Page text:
Gothic royal tombs, usually in the form of a chest and a three-dimensional effigy recumbent under a richly decorated canopy, evolved in the period between 1100 and 1300 from grave slabs which lay flush with the church floor. Elevated proudly above the ground, often asserting their superiority by disrupting or manipulating the flow of people around them, freestanding tombs with baldachins reached the peak of their prominence in the 14th century.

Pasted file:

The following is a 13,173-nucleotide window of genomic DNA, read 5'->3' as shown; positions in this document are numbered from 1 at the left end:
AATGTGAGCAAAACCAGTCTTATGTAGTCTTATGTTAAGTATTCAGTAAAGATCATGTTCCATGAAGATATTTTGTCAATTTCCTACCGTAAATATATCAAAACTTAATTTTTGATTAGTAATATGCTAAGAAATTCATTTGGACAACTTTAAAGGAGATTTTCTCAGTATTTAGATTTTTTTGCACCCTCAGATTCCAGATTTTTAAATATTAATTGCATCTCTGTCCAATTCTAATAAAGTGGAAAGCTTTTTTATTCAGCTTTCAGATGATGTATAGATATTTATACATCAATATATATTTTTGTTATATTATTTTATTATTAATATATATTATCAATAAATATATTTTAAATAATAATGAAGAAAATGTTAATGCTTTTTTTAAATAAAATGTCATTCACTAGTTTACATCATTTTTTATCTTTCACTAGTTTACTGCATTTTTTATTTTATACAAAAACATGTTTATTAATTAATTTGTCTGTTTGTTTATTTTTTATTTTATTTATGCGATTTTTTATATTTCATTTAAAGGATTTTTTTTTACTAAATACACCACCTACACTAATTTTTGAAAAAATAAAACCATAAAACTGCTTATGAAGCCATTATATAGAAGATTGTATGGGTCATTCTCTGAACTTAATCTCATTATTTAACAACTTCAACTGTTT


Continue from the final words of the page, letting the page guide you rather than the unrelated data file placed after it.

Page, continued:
Sovereigns sought the most privileged spaces for their tombs - close by the high altars or shrines of the saints; those very special dead at whose graves the eternity of paradise entered the present. In consequence, churches with noteworthy pilgrimage shrines, such as Westminster Abbey, Prague or Cracow cathedral, often became royal mausoleums. On the other hand, the mere presence of a royal burial in a church served at least to reinforce its institutional prerogative and thus cathedrals and abbeys vied to assure at least one royal tomb. For example, the abbey of St-Denis revived its status as the traditional necropolis of the French sovereigns when St Louis laid out eighteen retrospective tombs of his ancestors in the choir ambulatory.